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National GOP moves to sideline Paul backers controlling Nevada party to help Romney

GOP presidential candidate Ron Paul’s rabble-rousing troops controlling the Nevada Republican Party may be sidelined by national leaders who plan to funnel money through their own “Team Nevada” offices to back Mitt Romney’s White House bid.

The Republican National Committee’s strategy to work around the troubled state party and starve it of cash was revealed Wednesday, a day after Paul backers led a successful effort at a Clark County GOP meeting to rebuke RNC Chairman Reince Priebus. They passed a resolution calling on Priebus to resign for helping Romney’s campaign before he has officially won the GOP nomination.

The RNC and the Romney campaign already have been operating around the Paul-controlled state and county parties to ensure a strong GOP ground game in the battleground state. President Barack Obama could score a repeat victory here in 2012 unless Romney makes a strong effort.

Last weekend, the RNC and the Romney campaign opened its first Team Nevada office in Las Vegas. Several more Team Nevada offices are scheduled to open in June in Southern and Northern Nevada as the national party and Romney campaign expand the election-year drive.

In a break from previous election years, however, the RNC will likely transfer money directly to the Team Nevada offices for campaign activities such as voter registration, voter ID and get-out-the-vote efforts instead of funneling the cash through state party coffers, a GOP operative said.

“We’re just going to work around them,” the operative said, speaking on condition of anonymity.

The RNC also may funnel money through the Washoe County Republican Party. It’s chaired by Dave Buell, a respected Republican stalwart who has boosted GOP voter registration over Democrats in Northern Nevada during the past year. Washoe County is a must-win battleground that could determine whether Obama gets a second term or Romney replaces him.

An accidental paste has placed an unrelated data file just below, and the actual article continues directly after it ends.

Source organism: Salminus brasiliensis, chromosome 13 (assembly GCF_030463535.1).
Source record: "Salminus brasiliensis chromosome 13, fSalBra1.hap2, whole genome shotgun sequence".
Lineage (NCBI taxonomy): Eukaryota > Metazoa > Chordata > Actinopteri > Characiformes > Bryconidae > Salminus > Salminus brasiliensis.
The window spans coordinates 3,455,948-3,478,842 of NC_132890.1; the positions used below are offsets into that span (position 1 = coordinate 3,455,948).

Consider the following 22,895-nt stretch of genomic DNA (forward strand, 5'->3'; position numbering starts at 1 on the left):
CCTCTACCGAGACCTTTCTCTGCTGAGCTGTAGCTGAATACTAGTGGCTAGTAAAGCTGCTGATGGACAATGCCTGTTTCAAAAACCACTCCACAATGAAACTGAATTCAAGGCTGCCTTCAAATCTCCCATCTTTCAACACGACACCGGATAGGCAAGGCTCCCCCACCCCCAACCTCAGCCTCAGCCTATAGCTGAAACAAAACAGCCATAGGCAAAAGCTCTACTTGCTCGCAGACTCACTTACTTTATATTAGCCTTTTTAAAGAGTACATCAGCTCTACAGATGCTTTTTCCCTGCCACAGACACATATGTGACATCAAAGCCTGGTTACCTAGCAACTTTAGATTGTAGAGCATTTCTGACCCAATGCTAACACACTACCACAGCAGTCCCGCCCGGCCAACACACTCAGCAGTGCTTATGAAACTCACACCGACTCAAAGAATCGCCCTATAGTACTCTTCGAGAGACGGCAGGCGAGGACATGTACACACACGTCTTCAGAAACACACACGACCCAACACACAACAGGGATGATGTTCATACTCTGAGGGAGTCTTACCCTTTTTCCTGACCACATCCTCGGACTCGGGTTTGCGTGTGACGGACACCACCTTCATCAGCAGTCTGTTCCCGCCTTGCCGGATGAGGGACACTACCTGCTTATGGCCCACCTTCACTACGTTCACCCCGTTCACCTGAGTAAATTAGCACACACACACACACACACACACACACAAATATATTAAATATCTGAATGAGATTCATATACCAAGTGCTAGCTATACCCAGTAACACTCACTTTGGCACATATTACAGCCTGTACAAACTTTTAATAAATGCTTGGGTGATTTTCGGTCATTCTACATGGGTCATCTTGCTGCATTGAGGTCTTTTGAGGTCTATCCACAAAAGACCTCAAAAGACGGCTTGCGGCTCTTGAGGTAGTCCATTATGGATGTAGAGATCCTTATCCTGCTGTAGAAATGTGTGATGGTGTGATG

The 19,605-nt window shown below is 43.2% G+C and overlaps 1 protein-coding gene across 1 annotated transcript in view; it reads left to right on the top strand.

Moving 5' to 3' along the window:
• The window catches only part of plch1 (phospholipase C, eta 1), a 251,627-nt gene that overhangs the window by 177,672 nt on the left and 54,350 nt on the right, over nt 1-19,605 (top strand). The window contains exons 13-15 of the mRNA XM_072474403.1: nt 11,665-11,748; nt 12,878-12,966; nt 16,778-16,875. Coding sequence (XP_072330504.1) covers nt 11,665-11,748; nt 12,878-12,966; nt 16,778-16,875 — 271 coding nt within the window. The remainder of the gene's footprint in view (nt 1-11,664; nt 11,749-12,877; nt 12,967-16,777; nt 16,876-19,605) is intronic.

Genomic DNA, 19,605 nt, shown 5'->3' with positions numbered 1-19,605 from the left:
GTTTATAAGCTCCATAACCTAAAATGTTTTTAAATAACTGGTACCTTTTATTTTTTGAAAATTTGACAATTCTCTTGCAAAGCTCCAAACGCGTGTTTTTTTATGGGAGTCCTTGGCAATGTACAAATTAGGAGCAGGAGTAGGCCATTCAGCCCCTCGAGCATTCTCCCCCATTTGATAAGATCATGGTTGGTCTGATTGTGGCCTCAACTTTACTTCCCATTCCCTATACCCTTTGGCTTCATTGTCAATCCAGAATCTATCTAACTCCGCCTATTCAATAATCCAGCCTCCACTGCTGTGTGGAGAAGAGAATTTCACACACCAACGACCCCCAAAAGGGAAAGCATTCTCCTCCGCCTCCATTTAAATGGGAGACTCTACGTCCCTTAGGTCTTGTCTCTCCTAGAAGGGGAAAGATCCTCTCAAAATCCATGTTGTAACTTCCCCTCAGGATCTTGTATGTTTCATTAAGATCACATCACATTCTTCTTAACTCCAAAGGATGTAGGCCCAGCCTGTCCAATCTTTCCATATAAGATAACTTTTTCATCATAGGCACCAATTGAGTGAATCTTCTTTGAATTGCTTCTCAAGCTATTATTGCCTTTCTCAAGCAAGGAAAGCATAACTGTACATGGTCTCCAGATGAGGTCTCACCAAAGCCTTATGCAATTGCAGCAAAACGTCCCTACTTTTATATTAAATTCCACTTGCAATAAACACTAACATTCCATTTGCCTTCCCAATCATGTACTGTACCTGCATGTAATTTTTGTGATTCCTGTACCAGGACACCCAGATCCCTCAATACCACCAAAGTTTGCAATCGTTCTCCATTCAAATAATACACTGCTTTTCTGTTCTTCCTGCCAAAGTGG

In an interview, Buell said the Washoe County GOP is considering registering with the Federal Election Commission, which would allow the organization to raise money for federal races.

“I don’t think the state party’s going to raise much of anything,” said Buell, a former treasurer of the state GOP. “I think people are hands off the state party right now. I have talked with the RNC and the Romney campaign and told them Washoe County will do whatever’s necessary to make sure we elect Mitt Romney and Republicans up and down the line.”

After the June 12 primary, Republican U.S. Reps. Joe Heck and Mark Amodei and U.S. Sen. Dean Heller will likely join the Team Nevada victory offices to bypass the state party as well.

In another sign of internal party turmoil, Paul supporters also are trying to fire David Gallagher, the executive director of the Nevada Republican Party who’s seen as a GOP establishment figure.

Tuesday night, Paul supporters narrowly passed the anti-RNC resolution rebuking Priebus on a 184-182 vote during a Clark County GOP Central Committee meeting.

Paul backers accused Priebus of violating RNC rule No. 11, which outlines when the party can endorse or materially support a presidential candidate.